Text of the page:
Comfortable Being Gay

Seth Hodge
Assistant Executive Director


So here is a question I want to throw out there. Are you comfortable being gay, lesbian, bisexual, or transgender?

This came up because of an incident I had last week. 

First some background. I graduated in December from the Valdosta State University Langdale College of Business. I was a good student and worked hard in school, especially considering I am also VP at a local IT company. To that end I graduated with a 3.89 GPA and the business school presented me with the Outstanding Senior Management Award for 2013. It was an incredible honor that I humbly accepted.

At the event I felt a bit like a politician. I walked around greeting my professors and generally making small talk. Then out of the blue a teacher from my middle school (24 years ago!) came up to me. Incredibly I remembered her name and greeted her. She proceeded to say how proud she was of me and called me a "fine young christian man". Then she asked if I was married.

I wear a wedding wring. My partner and I have been together for 12 years and while we are not legally married, I consider him my husband in every way that is important. I replied that I was not yet married, but I did have a partner of 12 years. Her expression changed, the smile faded, the area around her eyes tightened and she replied, "Oh, I see". She made a bit more small talk and then excused herself.

I've been out for 13 years publicly, 14 years privately and I've known I was different my entire life. It was a hard process and very difficult in the beginning, not from my family, but for me to come to terms with being gay. Now, for the most part, I am very comfortable with who I am. I'm proud of the relationship I'm in. I'm happy with the life I've built and the friends I have.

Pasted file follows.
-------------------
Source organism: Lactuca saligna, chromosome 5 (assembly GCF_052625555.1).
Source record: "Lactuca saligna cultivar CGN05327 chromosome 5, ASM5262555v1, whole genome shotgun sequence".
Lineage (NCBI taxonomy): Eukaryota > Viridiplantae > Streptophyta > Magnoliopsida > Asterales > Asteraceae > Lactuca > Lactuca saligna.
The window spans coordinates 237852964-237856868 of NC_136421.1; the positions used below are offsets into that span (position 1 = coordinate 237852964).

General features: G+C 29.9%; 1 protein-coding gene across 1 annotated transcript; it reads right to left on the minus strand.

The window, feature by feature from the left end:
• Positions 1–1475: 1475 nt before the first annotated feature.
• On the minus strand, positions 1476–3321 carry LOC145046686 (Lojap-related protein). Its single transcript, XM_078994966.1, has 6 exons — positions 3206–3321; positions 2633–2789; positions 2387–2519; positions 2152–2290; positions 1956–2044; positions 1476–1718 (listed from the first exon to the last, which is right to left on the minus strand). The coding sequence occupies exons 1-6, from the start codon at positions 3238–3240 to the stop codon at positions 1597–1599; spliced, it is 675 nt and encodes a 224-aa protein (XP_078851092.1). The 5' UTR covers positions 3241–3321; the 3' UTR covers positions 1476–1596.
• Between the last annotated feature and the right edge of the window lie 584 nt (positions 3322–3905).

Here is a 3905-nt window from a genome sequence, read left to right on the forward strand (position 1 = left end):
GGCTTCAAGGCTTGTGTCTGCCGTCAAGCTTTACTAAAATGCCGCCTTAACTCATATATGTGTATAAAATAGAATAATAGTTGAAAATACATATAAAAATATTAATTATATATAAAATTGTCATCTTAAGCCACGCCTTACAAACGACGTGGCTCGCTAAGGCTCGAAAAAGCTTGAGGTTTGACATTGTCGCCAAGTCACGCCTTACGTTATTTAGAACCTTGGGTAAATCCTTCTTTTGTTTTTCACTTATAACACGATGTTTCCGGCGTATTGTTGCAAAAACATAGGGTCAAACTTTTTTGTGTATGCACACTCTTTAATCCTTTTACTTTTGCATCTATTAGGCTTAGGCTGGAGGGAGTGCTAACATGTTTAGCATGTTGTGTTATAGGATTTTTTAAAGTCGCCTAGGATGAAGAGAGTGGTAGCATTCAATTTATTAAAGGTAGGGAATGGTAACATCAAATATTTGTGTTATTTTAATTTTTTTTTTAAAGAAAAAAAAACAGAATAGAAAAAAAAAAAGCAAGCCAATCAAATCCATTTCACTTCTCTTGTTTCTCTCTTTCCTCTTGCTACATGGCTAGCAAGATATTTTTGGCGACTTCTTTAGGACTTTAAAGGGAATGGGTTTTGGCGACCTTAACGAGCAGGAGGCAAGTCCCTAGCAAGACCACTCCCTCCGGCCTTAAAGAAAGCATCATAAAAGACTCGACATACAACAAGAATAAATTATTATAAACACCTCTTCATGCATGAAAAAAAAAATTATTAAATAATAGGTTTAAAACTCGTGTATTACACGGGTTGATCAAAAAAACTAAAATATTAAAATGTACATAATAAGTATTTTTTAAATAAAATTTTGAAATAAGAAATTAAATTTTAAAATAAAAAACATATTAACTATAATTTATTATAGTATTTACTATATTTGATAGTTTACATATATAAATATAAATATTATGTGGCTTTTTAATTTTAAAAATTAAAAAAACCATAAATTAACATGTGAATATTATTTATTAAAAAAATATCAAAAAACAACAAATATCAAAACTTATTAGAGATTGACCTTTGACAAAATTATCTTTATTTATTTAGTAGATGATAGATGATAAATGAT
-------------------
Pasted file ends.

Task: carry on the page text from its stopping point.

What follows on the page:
The only thing that gets tedious is the constant process of coming out. I think we delude ourselves into believing that we come out at the beginning and then it is over. The truth is that we never stop coming out. Nearly every day of our lives we will make some decision to be honest about who we are, or to let a moment pass by without comment. In conversation to we refer to the one we love in a gender neutral way, or make a point to emphasize their gender? How do we refer to our relationships? How do you broach your sexuality with a newly hired employee, or what if you are the new employee? The vast majority of the time I don't think about being gay. I think about living my life.

Then there are the situations like the business banquet. I obviously disappointed this teacher. Do I care? Actually not so much. I try to be open minded and allow others their beliefs. Everyone needs to believe in something to get through their lives. In return I expect the same respect for my beliefs. In disappointing her I hope that I sparked at least some question in her mind and challenged the obvious prejudices she holds. Did it bother me? Yes. I still get uncomfortable when situations thrust my private life front and center. But I no longer back down from my beliefs or rights.

I think the real danger is complacence. By being honest and carefully balancing that "on the edge of being uncomfortable feeling" we challenge others to see us. Sexuality is not as simple as something like race because our community can hide much easier. That can be a safety blanket that we grab for too often. Please don't get me wrong either. Do not put yourself in harms way, but be proud of who you are, of your relationship, and of your community.

So, what is your story? Are you comfortable being gay (or lesbian, bisexual or transgender)?